Pterygium, also known as surfer's eye, most often refers to a benign growth of the conjunctiva. A pterygium commonly grows from the nasal side of the conjunctiva. It is usually present in the palpebral fissure. It is associated with and thought to be caused by ultraviolet-light exposure (e.g., sunlight), low humidity, and dust. The predominance of pterygis on the nasal side is possibly a result of the sun's rays passing laterally through the cornea, where it undergoes refraction and becomes focused on the limbic area.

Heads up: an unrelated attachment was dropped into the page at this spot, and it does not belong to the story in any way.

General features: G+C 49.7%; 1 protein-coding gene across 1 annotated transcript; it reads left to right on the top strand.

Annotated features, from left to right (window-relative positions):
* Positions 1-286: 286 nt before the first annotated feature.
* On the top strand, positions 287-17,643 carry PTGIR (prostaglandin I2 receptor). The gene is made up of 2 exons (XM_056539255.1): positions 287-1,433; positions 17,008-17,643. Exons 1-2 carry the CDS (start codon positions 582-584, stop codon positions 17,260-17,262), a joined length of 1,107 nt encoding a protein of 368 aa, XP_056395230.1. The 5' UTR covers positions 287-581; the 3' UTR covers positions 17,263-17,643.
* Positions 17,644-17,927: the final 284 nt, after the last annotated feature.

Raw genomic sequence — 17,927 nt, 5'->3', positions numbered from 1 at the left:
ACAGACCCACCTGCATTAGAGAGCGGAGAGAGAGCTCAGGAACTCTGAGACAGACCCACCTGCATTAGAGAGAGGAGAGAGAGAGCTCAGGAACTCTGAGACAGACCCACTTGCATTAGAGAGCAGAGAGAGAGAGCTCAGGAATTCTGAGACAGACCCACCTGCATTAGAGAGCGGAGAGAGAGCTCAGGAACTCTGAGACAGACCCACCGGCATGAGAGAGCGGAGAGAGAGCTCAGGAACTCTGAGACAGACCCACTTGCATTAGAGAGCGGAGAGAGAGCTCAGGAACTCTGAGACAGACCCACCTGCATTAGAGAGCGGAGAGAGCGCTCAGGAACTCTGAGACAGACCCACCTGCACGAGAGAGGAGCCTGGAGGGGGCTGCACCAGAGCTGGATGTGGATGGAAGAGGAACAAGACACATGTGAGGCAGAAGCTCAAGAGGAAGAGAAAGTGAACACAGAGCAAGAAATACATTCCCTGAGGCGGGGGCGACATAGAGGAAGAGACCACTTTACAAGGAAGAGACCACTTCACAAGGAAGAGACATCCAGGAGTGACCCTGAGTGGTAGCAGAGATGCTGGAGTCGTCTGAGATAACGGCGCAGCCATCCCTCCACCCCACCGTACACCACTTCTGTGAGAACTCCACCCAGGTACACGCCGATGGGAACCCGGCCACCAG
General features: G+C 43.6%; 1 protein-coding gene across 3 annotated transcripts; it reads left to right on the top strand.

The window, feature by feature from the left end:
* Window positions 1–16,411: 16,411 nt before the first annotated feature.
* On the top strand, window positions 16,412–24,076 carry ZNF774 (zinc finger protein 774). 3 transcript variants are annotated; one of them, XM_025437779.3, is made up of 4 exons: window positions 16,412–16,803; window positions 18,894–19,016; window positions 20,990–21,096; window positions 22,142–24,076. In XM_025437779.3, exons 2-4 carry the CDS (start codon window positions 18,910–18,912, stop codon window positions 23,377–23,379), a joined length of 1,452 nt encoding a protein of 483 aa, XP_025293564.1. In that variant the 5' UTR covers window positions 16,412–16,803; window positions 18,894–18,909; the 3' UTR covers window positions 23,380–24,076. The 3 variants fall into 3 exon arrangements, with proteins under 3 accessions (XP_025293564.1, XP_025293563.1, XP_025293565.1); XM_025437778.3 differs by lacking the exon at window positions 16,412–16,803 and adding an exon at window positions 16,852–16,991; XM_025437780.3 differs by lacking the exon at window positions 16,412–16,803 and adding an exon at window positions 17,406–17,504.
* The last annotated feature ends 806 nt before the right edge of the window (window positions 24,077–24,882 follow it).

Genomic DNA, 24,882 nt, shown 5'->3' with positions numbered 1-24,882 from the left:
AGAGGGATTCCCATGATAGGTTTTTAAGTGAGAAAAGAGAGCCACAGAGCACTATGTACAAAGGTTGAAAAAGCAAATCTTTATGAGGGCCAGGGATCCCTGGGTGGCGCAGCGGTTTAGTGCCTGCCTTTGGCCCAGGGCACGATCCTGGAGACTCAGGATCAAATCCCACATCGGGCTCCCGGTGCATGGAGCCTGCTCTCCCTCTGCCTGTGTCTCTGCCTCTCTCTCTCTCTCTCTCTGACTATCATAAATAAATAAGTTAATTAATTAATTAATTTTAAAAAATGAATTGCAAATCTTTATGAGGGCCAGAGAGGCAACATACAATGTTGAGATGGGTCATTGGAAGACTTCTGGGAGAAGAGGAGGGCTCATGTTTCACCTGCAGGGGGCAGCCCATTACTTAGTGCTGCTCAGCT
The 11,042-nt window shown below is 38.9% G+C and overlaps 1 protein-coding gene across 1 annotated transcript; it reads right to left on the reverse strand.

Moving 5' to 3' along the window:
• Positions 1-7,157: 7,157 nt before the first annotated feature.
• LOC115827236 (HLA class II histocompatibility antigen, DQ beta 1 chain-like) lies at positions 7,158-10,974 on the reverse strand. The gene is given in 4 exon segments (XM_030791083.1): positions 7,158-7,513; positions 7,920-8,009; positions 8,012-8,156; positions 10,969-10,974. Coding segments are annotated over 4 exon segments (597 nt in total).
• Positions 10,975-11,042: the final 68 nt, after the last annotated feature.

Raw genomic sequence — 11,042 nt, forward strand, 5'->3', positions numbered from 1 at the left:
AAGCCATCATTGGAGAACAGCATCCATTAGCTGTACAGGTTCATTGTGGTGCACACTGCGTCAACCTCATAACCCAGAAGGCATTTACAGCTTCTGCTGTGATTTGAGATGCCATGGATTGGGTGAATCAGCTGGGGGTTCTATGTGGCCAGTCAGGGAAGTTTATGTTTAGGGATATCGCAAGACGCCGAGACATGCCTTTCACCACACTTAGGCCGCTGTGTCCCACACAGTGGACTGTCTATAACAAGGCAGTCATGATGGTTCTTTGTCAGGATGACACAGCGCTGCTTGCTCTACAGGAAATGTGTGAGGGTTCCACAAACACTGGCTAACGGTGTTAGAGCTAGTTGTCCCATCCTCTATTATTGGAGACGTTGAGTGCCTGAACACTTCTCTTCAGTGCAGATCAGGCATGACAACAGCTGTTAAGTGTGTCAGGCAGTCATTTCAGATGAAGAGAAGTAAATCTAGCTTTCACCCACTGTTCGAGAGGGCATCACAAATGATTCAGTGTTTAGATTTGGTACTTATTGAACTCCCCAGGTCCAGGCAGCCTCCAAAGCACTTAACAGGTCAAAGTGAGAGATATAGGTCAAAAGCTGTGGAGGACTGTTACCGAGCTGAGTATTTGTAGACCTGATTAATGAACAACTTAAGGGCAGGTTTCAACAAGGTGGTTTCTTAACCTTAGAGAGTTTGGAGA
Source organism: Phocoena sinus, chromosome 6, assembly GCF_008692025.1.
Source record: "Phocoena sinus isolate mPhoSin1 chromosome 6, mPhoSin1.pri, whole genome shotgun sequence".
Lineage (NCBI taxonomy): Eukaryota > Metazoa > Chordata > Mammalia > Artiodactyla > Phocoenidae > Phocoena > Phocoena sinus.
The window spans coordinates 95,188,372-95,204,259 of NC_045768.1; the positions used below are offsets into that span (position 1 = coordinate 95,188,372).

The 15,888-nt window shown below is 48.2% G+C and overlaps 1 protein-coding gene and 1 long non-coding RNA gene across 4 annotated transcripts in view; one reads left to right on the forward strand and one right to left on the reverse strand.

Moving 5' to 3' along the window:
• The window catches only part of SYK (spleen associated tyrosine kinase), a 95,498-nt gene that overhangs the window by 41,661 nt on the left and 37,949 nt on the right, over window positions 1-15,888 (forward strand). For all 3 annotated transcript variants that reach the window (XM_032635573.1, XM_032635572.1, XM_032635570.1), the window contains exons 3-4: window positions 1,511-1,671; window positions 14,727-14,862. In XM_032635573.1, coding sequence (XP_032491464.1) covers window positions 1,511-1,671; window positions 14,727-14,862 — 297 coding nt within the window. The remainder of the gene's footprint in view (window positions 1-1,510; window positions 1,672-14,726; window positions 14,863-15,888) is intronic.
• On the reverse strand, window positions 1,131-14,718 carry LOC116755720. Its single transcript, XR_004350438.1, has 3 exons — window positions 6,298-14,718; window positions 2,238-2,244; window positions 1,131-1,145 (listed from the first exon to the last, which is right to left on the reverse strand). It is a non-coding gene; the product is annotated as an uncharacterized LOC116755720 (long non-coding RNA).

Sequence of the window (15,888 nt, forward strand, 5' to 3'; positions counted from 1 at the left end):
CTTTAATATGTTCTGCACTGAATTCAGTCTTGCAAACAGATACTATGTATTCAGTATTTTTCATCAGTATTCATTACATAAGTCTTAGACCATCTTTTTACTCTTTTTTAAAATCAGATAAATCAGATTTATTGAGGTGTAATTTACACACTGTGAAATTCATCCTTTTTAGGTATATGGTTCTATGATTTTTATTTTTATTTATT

Conjunctival auto-grafting is a surgical technique that is an effective and safe procedure for pterygium removal. When the Pterygium is removed the bare sclera is covered with conjunctival tissue that is surgically removed from an area of healthy conjunctiva. The "self-tissue" is fixated using tissue adhesive and therefore no sutures are needed.